At the moment Australia’s first wicket partnership has yielded an average score of just over 10, and this problem must be resolved if Australia want to settle the series in Old Trafford. Thankfully with the return of Smith, there is plenty of hope lower down the batting order.
Smith was sidelined for the third test as a result of concussion, but he was quick to claim that Archer hadn’t actually got him out. All of which means that the fourth Test will present a fascinating battle between the experienced Smith and the young challenger Archer.
Resolving England’s batting problems
Australia’s problems with their top order batting are nothing compared to what England have had to contend with. Their astonishing first innings batting collapse at Headingley produced a score of just 67 all-out which was their lowest Ashes score since 1948.
Although Ben Stokes managed to do the unthinkable and save the Ashes by posting an outrageous score of 135 not-out in the second innings, it’s clear that England simply cannot rely upon such heroics.
Much of the blame for England’s miserable batting has been levelled at Jason Roy. After his excellent record in the Cricket World Cup, it was thought that his aggressive opening style would be just what was needed against Australia. However, such tactics quickly backfired and Roy’s highest score in the current Ashes campaign is a fairly miserable 28.
England’s selectors haven’t given up on Roy just yet. Rather than dropping the Surrey star, they have opted to put him lower down the batting order at Old Trafford. As a result, Roy will make an appearance at number four to face the older ball, while Joe Denly will become a new opener.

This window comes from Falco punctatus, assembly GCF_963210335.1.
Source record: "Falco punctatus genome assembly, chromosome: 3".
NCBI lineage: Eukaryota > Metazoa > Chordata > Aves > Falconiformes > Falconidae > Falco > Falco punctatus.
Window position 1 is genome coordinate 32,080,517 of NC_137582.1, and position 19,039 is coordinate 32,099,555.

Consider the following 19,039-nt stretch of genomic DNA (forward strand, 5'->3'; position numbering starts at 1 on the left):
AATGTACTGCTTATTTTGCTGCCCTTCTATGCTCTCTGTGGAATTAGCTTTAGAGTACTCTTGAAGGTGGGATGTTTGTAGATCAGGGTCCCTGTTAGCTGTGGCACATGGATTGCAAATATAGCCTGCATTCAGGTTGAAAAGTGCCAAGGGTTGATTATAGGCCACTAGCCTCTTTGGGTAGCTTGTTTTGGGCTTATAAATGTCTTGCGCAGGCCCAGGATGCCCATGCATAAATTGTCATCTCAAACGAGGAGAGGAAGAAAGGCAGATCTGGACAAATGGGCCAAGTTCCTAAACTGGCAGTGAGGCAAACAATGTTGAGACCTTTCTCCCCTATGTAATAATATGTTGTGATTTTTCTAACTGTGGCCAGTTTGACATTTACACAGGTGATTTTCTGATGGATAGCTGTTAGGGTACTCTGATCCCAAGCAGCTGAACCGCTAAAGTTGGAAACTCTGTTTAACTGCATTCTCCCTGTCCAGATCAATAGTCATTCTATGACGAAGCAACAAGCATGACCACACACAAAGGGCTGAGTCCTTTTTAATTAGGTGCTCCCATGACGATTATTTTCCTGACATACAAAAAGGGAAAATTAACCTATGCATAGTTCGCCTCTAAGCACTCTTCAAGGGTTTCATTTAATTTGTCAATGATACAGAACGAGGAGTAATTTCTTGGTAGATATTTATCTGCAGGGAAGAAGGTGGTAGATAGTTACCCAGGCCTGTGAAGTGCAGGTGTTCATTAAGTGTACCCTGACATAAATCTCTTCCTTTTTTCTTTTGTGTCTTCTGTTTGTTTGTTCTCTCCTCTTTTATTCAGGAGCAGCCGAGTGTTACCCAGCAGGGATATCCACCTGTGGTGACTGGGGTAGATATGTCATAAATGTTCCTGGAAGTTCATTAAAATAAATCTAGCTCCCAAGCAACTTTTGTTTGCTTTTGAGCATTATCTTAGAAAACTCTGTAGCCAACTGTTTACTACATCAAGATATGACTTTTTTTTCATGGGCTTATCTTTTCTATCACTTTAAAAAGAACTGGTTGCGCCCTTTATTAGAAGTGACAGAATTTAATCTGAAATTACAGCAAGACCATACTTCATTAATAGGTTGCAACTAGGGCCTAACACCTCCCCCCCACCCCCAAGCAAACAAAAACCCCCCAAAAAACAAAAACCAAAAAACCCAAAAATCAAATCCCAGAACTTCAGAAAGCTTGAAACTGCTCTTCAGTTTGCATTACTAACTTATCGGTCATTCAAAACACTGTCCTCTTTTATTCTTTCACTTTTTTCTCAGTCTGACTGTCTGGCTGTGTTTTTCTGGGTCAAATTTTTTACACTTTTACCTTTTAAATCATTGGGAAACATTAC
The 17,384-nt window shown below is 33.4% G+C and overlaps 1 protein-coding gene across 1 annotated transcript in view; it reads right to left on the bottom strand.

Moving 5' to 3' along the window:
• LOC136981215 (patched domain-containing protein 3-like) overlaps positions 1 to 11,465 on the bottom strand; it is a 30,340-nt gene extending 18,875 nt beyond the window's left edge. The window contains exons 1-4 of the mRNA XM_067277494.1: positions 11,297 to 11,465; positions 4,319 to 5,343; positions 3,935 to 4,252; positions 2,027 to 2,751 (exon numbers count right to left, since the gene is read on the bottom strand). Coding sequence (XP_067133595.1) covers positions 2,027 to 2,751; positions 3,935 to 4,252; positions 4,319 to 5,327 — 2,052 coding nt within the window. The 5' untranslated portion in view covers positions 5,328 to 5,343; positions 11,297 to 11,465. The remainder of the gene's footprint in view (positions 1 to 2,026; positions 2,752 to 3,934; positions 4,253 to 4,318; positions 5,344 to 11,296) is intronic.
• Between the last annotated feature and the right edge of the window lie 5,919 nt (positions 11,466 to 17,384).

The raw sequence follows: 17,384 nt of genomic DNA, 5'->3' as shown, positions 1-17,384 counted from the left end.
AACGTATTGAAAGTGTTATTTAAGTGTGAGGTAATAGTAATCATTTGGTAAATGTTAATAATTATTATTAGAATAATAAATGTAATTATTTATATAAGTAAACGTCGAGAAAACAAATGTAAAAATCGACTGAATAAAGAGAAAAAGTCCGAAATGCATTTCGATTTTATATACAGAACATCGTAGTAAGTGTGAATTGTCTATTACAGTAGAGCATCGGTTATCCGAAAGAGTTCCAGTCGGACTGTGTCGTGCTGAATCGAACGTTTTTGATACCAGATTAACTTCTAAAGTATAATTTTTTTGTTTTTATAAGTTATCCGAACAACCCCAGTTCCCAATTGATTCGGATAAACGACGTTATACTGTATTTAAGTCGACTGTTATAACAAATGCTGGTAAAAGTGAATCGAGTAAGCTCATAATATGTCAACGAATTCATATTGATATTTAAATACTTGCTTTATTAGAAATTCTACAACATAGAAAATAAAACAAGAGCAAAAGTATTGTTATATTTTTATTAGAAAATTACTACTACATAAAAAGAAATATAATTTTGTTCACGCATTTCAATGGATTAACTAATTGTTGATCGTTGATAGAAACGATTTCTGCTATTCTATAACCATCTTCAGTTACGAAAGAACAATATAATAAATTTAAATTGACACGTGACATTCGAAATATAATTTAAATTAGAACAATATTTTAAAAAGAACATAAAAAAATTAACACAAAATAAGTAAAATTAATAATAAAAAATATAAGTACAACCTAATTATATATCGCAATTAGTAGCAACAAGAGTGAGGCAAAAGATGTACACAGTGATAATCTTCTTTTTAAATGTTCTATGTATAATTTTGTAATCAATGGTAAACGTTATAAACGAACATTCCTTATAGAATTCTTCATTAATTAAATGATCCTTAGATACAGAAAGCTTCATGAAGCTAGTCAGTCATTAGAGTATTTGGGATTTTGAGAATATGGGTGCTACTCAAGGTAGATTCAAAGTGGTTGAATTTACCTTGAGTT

It’s an interesting decision seeing as Denly has only averaged just over 24 from his six Tests. But hopes are that the 33-year old can repeat the half-century he scored against tough opposition at Headingley last month.
Of course, England batting problems go much further than Roy’s lack of form. Rory Burns managed get an excellent 133 at Edgbaston and a half-century at Lord’s before coming unstuck for 9 and 7 at Headingley. Joe Root got a couple of half-centuries but two successive ducks reveals plenty of weaknesses, while even the big-hitting likes of Jos Buttler have had a torrid time with a batting average of just 9.16 from six innings.
So what’s the cause of England’s issues with the bat? Many people have speculated that England’s newfound confidence for one-day cricket has meant that their Test performances have suffered. Some of the reckless shots shown in the Ashes series certainly back this up, and while Ben Stokes’ reverse sweeps might be breathtaking, it’s not a tactic that is going to win back the Ashes for England.
Other factors that could decide the fourth Ashes Test
Although England were riding their luck at Headingley, Australia will certainly be blaming themselves for many missed opportunities to seal the Ashes last month. As a result we can expect Australia to come out firing on all cylinders at Old Trafford on Wednesday.
But with the weather in Manchester proving notoriously unpredictable, there are fears that this could be another Ashes wash-out. At the moment, it looks like there will be rain delays for the first half of the match with Wednesday and Friday looking like the days worst-affected. The weekend looks a touch better and England will be hoping for dry weather to keep their hopes of Ashes glory alive.
Past form indicates that Australia should win this Test match. Australia have won three out of the four matches played at Old Trafford, although it should be remembered that both teams haven’t played each other here since 2013.
Australia also produced a great result in their recent tour match against Derbyshire which saw the visitors winning by an innings and 54 runs on the third day. This match was notable for the fact that it saw Mitchell Starc producing an excellent 4-39 as Derbyshire were skittled out for 112 in their second innings. With Starc looking to finally get the call-up to the Australian attack, then England’s shaky batting could be in real problems.
But with Ben Stokes’ unbelievable innings at Headingley still reverberating in the minds of all cricket fans, it’s clear that anything could happen at Old Trafford.